Name: Shivani Bhana
Role: Registered nurse
Tertiary education: BNursing, PG Certificate In Health Science, BSc – major in neuroscience
How long have you been in your role?
How did you get into this role?
I applied for a new graduate position, which offered a one-year contract with mentorship and postgraduate education.
Why did you choose a career in nursing?
I had always considered it because my aunt, who is also a nurse and who I admire very much, lives a colourful life and is passionate about her career, which I found appealing. Part-way through my science degree I realised I wanted to work more closely with people and was drawn back to nursing.
Every week is different with a mixture of day and night shifts, which is one thing I enjoy. The changing environment makes for a stimulating job. Conversely, it can be mentally, physically and emotionally challenging.
Some shifts involve comprehensive patient assessments; interdisciplinary team meetings; taking patients to various scans and procedures; family meetings; liaising with allied health professionals; monitoring sedation with pain relief and life-supporting medication; weaning a patient’s support from a breathing machine; assessing the function of a patient’s organs (lungs, heart, kidneys), their physical ability to move, and their mental state; ensuring patient’s family feel supported, to name a few.
It can be challenging trying to provide the level of care you want when a patient rapidly deteriorates and your plan becomes somewhat redundant.
Is the job what you thought it would be?
To an extent. Throughout the degree we were clinically placed for work experience. However, nothing can prepare you for the steepness of the learning curve between being a student nurse and a new graduate. It can be overwhelming at times. As for shiftwork, it has its perks and pains.
Shivani Bhana with her parents at graduation. Photo / Supplied
What is the best thing about your job?
I’m fortunate to work with a supportive and friendly team who foster an environment of teamwork, learning, and development. They really outweigh any negative aspects of the job. Also being able to provide people with care and make them feel valued, heard and as comfortable as possible, particularly in their last days/hours of life, is very special and unique to the industry.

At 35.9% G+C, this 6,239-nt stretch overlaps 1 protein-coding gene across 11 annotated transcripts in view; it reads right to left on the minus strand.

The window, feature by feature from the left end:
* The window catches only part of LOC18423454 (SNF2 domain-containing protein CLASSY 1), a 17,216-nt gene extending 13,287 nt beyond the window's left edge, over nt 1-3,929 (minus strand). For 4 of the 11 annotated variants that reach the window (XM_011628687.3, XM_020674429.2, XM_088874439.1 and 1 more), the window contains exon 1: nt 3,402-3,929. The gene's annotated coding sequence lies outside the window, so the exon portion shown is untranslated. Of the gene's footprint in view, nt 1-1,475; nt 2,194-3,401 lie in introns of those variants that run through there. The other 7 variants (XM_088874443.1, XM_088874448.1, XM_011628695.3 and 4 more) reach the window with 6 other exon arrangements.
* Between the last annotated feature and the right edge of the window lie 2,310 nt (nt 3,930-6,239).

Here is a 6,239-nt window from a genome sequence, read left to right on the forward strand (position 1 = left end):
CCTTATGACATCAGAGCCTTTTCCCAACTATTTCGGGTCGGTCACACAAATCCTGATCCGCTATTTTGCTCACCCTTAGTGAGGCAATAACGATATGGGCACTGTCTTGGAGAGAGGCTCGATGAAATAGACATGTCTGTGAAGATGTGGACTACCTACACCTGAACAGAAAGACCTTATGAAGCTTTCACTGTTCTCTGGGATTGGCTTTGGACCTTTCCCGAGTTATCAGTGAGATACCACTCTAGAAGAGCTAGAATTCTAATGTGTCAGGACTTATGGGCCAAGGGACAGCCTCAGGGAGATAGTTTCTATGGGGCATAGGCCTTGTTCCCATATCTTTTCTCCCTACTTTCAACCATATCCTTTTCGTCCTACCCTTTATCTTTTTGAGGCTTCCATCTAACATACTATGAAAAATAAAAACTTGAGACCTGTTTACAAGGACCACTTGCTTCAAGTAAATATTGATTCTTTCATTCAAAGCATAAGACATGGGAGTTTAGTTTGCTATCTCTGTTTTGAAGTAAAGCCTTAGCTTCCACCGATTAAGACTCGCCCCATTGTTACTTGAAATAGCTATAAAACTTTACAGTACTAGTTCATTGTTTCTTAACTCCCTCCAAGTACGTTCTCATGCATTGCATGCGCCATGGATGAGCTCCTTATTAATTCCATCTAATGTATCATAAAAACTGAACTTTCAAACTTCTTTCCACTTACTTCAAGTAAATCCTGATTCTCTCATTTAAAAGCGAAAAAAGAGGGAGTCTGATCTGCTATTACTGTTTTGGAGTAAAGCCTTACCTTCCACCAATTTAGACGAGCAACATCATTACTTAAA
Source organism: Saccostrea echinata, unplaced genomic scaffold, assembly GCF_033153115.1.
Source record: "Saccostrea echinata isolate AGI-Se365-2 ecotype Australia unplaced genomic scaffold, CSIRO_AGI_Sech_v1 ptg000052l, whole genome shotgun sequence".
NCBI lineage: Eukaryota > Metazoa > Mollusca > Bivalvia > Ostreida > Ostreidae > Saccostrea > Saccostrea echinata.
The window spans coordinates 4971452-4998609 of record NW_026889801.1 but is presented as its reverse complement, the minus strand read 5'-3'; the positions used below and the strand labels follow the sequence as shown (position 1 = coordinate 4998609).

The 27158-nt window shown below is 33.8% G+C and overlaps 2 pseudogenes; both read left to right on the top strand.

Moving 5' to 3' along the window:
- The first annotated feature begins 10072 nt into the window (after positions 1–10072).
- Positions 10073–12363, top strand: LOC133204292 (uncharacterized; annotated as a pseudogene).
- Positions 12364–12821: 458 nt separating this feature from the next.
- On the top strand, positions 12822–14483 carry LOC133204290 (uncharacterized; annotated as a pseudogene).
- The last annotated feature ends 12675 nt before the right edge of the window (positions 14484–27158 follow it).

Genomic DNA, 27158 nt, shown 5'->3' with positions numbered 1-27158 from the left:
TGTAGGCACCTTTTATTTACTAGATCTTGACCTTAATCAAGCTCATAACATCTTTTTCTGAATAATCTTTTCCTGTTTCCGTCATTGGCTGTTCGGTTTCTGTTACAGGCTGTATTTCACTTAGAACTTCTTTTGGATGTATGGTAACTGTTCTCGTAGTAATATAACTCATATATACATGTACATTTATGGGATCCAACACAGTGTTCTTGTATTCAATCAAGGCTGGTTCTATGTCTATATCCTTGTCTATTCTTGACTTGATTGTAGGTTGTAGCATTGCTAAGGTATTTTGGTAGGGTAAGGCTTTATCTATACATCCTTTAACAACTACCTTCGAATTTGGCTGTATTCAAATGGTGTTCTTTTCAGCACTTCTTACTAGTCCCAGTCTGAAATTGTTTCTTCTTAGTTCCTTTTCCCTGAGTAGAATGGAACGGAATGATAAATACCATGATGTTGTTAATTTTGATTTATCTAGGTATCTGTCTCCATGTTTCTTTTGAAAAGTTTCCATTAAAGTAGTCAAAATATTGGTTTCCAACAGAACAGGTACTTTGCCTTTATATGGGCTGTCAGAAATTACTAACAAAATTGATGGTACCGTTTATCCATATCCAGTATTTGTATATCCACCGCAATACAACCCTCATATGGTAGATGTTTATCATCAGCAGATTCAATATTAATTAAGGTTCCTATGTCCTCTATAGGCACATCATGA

What is the worst thing about your job?
Seeing others cry is a real tearjerker for me. It can be easy to bring work home with you and as there is no black and white in medicine, you can sometimes doubt your decisions or the way you react to situations. Bodily fluids aren’t particularly glamorous but you tend to develop a strong gut, if you will, to these things.
What is your career highlight to date?
There are too many to choose from. Being told you’re good at doing something you enjoy is the biggest compliment.
Although a day of a registered nurse may not be quite like it is on Shortland Street, Bhana tells us it has it does have its exciting moments. Photo / Supplied
What advice would you give those considering a career in nursing?
If you’re considering it, chances are you will love it. Nursing is such a diverse, multidisciplinary profession; the pathways for personal and professional development are endless.
What skills do you think are valuable in your industry?
Compassion, empathy, interpersonal, warm bedside manner, critical thinking, decisiveness/decision-making, risk assessment, a diminished sense of smell and a good sense of humour certainly help.